Dicky Lyons, Jr., said it best after the game – and if you heard him, you knew he was right.
“The old Kentucky would have lost this game.”
The senior wide receiver said it to me on the radio, during the “Wildcat Wrapup” portion of our radio broadcast. Then he walked down the hall and said it again to the assembled media in the Wildcat Den, who were waiting to hear from him and his teammates on UK’s heart-stopping 20-14 victory over Middle Tennessee State.
Lyons, who registered a careere-high 12 catches vs. MTSU, had stated the obvious. In fact, I reminded him that it DID happen, that the “old Kentucky” already had lost this game – to LSU back in 2002. That night, Young master Richard Lyons sat with his father, former Wildcat great Dicky, at their home in LaPlace, Louisiana, watching the Tigers pull off the “Bluegrass Miracle.” They were as dumbfounded as the rest of the Big Blue Nation.
That’s why Saturday’s frantic finish had the sickening feeling that it did. We were all well past, “Can you believe this?” because we already knew the impossible was possible. Trouble is, within the annals of UK football, it was not only possible, it was likely.
With a few notable seasons excepted, Kentucky football is littered with losses that should have been wins. The ’02 loss to LSU may be the worst, but it has company. This internet site you’re reading is basically a bottomless pit when it comes to space, but I’m pretty sure I could fill it up with stories of last-second setbacks.
Our friend Jeff Gilstrap, the late comedy club owner-turned sports commentator, had a brilliant idea a few years ago: He wanted to stage his own exorcism and cast out the demons that have plagued UK football for so long. He intended to build a bonfire in the UK parking lot and then ceremonially throw in symbols of losses through the years.
We all sat around brainstorming one day about how best to represent the loss in New Orleans, when UK was called on successive plays for pass interference in the closing seconds, coughing up a bitter loss to Tulane.
The upset of Alabama engineered by Tim Couch and Craig Yeast was fun, but it shouldn’t have taken so long to happen. During the Jerry Claiborne era, Bill Curry’s Crimson Tide staged a last-second comeback in Commonwealth Stadium.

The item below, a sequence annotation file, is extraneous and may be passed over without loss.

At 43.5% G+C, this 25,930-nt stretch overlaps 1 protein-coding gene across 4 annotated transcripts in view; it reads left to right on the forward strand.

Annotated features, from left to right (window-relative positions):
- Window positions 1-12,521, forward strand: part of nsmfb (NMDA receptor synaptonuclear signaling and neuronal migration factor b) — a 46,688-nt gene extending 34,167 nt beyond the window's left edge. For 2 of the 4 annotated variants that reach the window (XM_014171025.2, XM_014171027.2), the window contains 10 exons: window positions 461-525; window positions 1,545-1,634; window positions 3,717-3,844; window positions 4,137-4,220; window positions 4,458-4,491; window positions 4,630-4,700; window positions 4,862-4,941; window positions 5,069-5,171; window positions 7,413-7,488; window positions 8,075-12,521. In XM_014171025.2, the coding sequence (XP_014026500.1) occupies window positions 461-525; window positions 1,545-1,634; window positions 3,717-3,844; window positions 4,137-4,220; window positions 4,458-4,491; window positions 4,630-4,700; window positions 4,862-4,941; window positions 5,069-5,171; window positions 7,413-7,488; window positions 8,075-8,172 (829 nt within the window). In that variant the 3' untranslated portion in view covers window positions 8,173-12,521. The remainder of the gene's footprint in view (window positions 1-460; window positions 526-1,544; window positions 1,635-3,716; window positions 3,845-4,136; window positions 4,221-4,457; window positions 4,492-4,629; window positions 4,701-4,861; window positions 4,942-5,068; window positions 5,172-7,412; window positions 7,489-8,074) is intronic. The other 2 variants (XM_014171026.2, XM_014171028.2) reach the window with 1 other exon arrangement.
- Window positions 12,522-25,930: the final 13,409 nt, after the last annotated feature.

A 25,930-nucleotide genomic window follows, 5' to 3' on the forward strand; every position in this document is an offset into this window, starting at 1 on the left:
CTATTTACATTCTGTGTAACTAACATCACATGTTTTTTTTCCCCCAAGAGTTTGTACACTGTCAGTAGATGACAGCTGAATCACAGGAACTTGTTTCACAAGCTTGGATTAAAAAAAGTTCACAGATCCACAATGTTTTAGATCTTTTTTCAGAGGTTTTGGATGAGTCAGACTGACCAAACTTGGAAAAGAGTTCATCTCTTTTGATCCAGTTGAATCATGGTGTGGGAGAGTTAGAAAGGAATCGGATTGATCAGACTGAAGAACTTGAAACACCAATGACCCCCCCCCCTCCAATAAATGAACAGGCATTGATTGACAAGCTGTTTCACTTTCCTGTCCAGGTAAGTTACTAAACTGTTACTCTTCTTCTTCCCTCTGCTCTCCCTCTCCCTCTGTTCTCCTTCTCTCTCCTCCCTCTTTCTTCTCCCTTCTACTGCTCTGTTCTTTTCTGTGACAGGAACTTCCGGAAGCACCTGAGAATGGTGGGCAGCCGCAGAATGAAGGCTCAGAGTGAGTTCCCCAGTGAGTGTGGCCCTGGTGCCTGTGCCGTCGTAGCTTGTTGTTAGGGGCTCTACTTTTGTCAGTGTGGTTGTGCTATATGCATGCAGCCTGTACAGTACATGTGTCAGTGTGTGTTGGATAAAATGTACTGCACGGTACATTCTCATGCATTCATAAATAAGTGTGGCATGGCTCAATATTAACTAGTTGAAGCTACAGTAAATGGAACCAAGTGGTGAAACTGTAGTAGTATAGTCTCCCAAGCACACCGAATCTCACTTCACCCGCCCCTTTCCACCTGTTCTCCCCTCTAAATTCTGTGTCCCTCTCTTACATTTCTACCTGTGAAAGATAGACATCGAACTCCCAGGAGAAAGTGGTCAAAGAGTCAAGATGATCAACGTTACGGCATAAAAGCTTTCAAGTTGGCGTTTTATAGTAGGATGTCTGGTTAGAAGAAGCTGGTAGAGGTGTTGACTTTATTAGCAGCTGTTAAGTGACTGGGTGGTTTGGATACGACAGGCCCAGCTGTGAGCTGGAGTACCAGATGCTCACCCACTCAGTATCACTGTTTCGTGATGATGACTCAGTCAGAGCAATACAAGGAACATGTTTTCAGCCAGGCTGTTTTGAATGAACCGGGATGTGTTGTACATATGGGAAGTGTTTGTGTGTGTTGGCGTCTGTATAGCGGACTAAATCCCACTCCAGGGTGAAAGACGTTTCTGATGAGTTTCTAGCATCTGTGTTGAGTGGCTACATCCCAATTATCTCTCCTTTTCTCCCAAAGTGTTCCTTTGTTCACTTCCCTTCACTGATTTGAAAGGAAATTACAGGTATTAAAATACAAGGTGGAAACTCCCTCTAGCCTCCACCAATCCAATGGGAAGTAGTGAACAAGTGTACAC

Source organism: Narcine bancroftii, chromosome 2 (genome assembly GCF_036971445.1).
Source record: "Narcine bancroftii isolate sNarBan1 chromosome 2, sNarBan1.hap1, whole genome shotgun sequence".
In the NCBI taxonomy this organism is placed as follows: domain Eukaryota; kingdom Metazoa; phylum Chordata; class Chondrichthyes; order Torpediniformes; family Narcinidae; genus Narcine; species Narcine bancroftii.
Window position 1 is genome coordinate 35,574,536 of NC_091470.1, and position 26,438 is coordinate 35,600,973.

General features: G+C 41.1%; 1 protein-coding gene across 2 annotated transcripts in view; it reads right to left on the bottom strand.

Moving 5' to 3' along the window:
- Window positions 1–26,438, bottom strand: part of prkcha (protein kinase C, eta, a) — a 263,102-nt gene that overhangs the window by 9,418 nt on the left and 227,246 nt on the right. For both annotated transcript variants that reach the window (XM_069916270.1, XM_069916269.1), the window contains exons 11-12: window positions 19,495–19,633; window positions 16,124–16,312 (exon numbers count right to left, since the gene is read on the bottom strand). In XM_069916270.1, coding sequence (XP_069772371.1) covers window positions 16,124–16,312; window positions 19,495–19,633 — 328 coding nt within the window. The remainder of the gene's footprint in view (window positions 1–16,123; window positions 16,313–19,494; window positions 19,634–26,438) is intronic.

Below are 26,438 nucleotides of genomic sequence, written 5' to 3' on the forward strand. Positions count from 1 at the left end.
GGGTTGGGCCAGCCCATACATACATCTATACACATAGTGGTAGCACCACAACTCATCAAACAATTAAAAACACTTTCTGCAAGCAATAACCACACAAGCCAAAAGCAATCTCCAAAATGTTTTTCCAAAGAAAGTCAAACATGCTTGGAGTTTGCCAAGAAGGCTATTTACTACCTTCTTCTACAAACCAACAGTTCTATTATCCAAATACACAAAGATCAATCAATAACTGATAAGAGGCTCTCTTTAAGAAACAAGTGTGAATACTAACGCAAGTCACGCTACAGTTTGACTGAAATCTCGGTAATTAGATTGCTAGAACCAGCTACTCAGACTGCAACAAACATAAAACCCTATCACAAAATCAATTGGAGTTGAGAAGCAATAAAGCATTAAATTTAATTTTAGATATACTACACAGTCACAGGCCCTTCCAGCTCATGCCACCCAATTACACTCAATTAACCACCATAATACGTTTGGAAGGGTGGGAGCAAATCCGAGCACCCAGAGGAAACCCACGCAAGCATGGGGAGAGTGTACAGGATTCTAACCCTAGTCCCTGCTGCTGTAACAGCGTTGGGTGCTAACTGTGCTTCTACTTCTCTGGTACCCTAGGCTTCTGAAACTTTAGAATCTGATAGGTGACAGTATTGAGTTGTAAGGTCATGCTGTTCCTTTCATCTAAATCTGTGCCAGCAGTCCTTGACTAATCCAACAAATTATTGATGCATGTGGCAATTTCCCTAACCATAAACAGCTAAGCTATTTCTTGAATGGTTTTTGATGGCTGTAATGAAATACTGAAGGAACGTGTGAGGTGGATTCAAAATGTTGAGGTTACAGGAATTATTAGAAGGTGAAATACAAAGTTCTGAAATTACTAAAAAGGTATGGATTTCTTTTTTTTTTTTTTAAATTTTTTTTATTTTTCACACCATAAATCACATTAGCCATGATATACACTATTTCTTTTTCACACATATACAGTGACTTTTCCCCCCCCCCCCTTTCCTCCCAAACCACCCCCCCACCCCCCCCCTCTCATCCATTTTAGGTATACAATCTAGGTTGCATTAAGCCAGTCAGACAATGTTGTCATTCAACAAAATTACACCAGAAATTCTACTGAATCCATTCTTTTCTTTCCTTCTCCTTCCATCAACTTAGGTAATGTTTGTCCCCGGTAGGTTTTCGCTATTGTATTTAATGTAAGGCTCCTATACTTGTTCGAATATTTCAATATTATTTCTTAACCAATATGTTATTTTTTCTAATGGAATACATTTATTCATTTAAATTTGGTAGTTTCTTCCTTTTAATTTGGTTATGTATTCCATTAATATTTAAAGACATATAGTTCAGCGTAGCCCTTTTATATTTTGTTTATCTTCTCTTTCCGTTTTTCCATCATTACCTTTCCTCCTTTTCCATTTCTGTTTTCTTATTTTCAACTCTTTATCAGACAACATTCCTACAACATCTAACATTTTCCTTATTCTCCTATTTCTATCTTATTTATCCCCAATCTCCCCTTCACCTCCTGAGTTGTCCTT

On a couple of occasions within the last 15 years, the Florida Gators have escaped Lexington with last-minute victories. Claiborne’s Wildcats saw a game-winning drive die short of the goal-line in Athens, Georgia, one afternoon. Vanderbilt beat UK five straight times, for crying out loud.
There have been too many Tennessee games to mention, the most painful coming just last year. Jeff would’ve hated that with every ounce of his massive frame.
His bonfire idea had to be scuttled; too many liability issues. Instead, what seems to have replaced it is talent. Ultimately, you knew it had to be that way.
The Wildcats now have better players, and more of them. Lyons is one of their best this season. Against Middle, he turned in another spectacular, one-handed grab, which helped set up UK’s second touchdown. It was a reception overshadowed only by his diving, sliding, acrobatic, one-handed catch for a score at Mississippi State two years ago.
That catch in Starkville helped turn that game around, which in turn, helped turn that season around and send the Wildcats to their first bowl victory under Rich Brooks. It had been preceded by an open date, something the Cats needed following a 49-0 shellacking at LSU. It’s been a different team ever since.
Now Kentucky has another open date, and Brooks and his staff will spend much of it re-evaluating talent, perhaps making position changes and helping their players dedicate themselves anew. But the difference is, they’re 3-0 with a chance to hang up one more non-conference win before they begin SEC play.
Until (and unless) UK wins another Southeastern Conference championship (heck, maybe more than one), you could never say for certain that the “New Kentucky” has taken up permanent residence in Lexington.
But as long as the Cats keep pulling out victories in games that perhaps they shouldn’t have won, finding ways to win instead of inventing ways to lose, one thing you CAN say with authority is that when it comes to football, this is no longer the “Old Kentucky” home.
(Former WKYT Sports Manager Dick Gabriel is a 20-year veteran of the UK radio and TV networks. He reports from the sidelines during Wildcat football games on the Big Blue Sports Radio Network. He can be heard each evening from 6-8 p.m.ET on “Sports Nightly,” on 630 WLAP-AM.)